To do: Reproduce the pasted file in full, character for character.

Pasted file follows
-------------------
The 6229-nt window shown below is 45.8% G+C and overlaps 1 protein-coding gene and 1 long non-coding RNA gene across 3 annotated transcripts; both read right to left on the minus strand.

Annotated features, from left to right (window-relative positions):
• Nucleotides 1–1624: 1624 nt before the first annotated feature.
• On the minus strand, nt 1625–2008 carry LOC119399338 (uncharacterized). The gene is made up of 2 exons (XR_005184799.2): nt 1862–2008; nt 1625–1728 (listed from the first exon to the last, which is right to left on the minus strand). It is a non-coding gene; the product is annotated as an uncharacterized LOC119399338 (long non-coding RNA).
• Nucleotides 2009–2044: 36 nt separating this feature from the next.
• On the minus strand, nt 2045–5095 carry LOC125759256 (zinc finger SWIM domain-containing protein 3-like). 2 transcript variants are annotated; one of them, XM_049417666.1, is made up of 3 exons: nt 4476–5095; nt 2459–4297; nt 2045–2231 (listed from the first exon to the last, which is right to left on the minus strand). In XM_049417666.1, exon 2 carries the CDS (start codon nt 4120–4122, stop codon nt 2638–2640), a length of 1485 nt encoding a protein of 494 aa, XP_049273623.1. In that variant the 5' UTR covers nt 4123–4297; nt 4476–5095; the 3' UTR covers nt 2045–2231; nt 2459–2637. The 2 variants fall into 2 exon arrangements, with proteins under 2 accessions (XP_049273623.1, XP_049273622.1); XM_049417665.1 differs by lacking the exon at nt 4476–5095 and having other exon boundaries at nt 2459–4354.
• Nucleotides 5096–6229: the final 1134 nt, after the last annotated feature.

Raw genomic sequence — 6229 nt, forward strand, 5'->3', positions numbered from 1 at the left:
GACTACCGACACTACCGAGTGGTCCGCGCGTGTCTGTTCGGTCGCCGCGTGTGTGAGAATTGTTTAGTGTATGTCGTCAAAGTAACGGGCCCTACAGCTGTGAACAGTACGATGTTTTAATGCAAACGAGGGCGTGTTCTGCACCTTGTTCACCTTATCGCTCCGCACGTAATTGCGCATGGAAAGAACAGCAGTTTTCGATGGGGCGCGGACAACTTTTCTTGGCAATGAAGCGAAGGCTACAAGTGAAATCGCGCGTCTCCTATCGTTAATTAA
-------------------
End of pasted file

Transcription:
The 6229-nt window shown below is 45.8% G+C and overlaps 1 protein-coding gene and 1 long non-coding RNA gene across 3 annotated transcripts; both read right to left on the minus strand.

Annotated features, from left to right (window-relative positions):
• Nucleotides 1–1624: 1624 nt before the first annotated feature.
• On the minus strand, nt 1625–2008 carry LOC119399338 (uncharacterized). The gene is made up of 2 exons (XR_005184799.2): nt 1862–2008; nt 1625–1728 (listed from the first exon to the last, which is right to left on the minus strand). It is a non-coding gene; the product is annotated as an uncharacterized LOC119399338 (long non-coding RNA).
• Nucleotides 2009–2044: 36 nt separating this feature from the next.
• On the minus strand, nt 2045–5095 carry LOC125759256 (zinc finger SWIM domain-containing protein 3-like). 2 transcript variants are annotated; one of them, XM_049417666.1, is made up of 3 exons: nt 4476–5095; nt 2459–4297; nt 2045–2231 (listed from the first exon to the last, which is right to left on the minus strand). In XM_049417666.1, exon 2 carries the CDS (start codon nt 4120–4122, stop codon nt 2638–2640), a length of 1485 nt encoding a protein of 494 aa, XP_049273623.1. In that variant the 5' UTR covers nt 4123–4297; nt 4476–5095; the 3' UTR covers nt 2045–2231; nt 2459–2637. The 2 variants fall into 2 exon arrangements, with proteins under 2 accessions (XP_049273623.1, XP_049273622.1); XM_049417665.1 differs by lacking the exon at nt 4476–5095 and having other exon boundaries at nt 2459–4354.
• Nucleotides 5096–6229: the final 1134 nt, after the last annotated feature.

Raw genomic sequence — 6229 nt, forward strand, 5'->3', positions numbered from 1 at the left:
GACTACCGACACTACCGAGTGGTCCGCGCGTGTCTGTTCGGTCGCCGCGTGTGTGAGAATTGTTTAGTGTATGTCGTCAAAGTAACGGGCCCTACAGCTGTGAACAGTACGATGTTTTAATGCAAACGAGGGCGTGTTCTGCACCTTGTTCACCTTATCGCTCCGCACGTAATTGCGCATGGAAAGAACAGCAGTTTTCGATGGGGCGCGGACAACTTTTCTTGGCAATGAAGCGAAGGCTACAAGTGAAATCGCGCGTCTCCTATCGTTAATTAA